As for me, I feel late but I’m running quickly.  Twitter is a better fit for me than blogging, as my musings tend toward the short and insubstantial.  [I feel certain my partner Bo would interject here that “short and insubstantial” could actually BE my personal brand].  I had a meeting today with an angel investor who i’d known previously only through Twitter, and i felt like we skipped forward at least two meetings worth, based on seeing each other’s faces every day.  I love the opportunity to praise and comment on my companies.  I continue to believe that there is no substitute for the “old” ways of doing things:  doing great deals, being a good guy and getting out and meeting people.  But there are new ways, too, and we ignore them at our peril.


About mattcharris

husband, dad, venture capital investor, based in new york.
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9 Responses to What We Blog About When We Blog About Blogging

  1. Mark Solon says:

    Congrats on the new blog Matt. Long overdue!

  2. Matt, great post. One of the most insightful views on people building their brands online (especially vc) that I have seen.

  3. Your article has summarized the importance of blogging; it would make sense if media organizations embraced the Web 2.0 era and pulled crowds and advertising revenue



  4. Dan Munro says:

    The entrepreneur you referenced is in good company. Vinod Khosla is often quoted as saying the job at his first company as CEO was really “glorified recruiting.”

  5. Healy Jones says:

    I agree 100% with your post – except that I think you may be down playing the how important individual branding has been in the venture world since it began (ok, well, at least as long as I can remember; I’m not that old.) While it might originally have been through face-to-face networking, the transition to VCs as publishers continues the “big man/key man” thing you see at a lot of venture firms. I would guess that at least half of major venture capital firms are driven by single individuals who make (or at least have veto) on all important decisions/investments, hold the relationships with limited partners, are known by name/reputation by entrepreneurs, and who are the major draw for many potential investments who pitch the firm. A number of limited partners who I know very clearly make the distinction between a firm run by a “big man” and a firm that is more of a platform. Social media may actually make it easier for other partners and VCs to develop a brand outside of that of their firm.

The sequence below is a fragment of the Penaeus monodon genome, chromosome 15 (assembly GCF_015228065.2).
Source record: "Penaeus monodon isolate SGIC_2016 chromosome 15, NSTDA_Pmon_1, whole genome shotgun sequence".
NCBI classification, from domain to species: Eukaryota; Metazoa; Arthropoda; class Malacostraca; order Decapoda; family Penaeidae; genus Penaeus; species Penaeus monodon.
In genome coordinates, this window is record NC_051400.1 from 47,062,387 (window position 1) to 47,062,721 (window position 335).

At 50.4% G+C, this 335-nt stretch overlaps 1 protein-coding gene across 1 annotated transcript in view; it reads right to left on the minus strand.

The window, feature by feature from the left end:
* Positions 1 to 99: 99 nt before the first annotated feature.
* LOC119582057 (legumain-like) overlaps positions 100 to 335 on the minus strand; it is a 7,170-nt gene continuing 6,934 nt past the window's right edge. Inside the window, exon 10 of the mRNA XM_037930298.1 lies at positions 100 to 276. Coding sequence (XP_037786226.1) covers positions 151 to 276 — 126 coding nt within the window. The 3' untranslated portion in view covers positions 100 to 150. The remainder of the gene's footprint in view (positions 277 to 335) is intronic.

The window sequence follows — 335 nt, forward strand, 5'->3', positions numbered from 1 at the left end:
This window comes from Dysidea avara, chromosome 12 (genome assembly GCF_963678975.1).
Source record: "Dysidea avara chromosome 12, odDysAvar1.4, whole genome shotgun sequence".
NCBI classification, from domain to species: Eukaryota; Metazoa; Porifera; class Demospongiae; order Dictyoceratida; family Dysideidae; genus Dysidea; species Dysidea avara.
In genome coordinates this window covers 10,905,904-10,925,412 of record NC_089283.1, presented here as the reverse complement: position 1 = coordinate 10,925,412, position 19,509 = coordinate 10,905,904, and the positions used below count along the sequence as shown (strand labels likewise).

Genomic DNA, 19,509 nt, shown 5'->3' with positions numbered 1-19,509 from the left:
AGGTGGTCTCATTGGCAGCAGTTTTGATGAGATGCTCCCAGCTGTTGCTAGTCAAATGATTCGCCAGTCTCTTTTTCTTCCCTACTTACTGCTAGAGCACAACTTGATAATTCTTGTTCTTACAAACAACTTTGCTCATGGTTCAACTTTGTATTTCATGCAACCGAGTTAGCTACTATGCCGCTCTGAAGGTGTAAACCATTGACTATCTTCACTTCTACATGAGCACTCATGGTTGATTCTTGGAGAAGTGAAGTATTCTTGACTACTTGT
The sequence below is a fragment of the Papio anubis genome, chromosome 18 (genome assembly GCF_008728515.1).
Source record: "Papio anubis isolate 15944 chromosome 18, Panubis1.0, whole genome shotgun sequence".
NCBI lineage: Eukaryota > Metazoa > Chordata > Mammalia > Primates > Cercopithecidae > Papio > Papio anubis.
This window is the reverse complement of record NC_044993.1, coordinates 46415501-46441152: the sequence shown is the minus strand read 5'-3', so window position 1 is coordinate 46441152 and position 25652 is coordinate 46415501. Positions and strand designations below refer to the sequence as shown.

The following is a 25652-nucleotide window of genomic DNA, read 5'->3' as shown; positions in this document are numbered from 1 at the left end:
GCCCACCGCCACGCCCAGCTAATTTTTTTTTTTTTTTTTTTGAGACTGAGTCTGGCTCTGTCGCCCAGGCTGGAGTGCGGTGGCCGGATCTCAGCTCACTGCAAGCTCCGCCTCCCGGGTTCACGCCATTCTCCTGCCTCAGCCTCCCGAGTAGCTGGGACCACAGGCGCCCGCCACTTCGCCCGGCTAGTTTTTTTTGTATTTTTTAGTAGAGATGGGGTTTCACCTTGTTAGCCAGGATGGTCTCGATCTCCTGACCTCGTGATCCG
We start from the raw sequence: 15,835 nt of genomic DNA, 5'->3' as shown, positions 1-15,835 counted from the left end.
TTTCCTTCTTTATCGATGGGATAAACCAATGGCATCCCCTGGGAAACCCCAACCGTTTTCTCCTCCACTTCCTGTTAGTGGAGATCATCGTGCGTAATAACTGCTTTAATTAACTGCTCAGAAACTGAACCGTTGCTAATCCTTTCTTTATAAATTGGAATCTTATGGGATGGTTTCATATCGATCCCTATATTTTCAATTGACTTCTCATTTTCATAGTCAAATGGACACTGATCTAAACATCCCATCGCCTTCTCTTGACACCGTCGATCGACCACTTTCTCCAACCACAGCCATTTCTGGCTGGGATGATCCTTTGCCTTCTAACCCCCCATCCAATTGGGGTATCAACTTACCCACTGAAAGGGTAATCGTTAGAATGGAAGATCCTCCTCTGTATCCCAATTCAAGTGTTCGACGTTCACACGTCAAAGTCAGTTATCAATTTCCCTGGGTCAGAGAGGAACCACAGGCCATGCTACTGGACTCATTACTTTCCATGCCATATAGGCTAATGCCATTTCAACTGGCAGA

• mattcharris says:

      i entirely agree, and you make a good (and nuanced) distinction with regard to firm types. having said that, the ultimate “big man”, at least pre social media, was John Doerr … and he wasn’t the key man (or at least the only key man) at KP. he clearly viewed his job as promoting his companies, and promoting his firm, and understood that a venture capitalist’s job involved not just sales (in the hand to hand sense) but also marketing. i do think social media opens up the door for folks who are less preternaturally gregarious to be as impactful to their firm’s profiles as Doerr was for KP.

  6. Dave Lerner says:

    congrats on the new blog… like the name too…
    enjoyed this post and will add that I think Suster has broken-through so quickly mainly because he’s putting out what may be the best content/information in the business… he definitely had the experience/background/talent to max-out on the ‘disruptive moment’ you describe…

    • mattcharris says:

      his positioning (based on the facts) as a go-between with one foot in the VC camp and one in the entrepreneurial camp is/was perfect. having said that, between him and fred wilson, the “education” angle seems pretty well sorted. my own focus is to write stuff that i hope people will find interesting, and in aggregate, will provide some insight into how i think. in a perfect world, that would help to attract the kind of entrepreneurs i want to work with.

  7. Pingback: Thoughts on Content Marketing (Part 1) « Can I Buy A Vowel?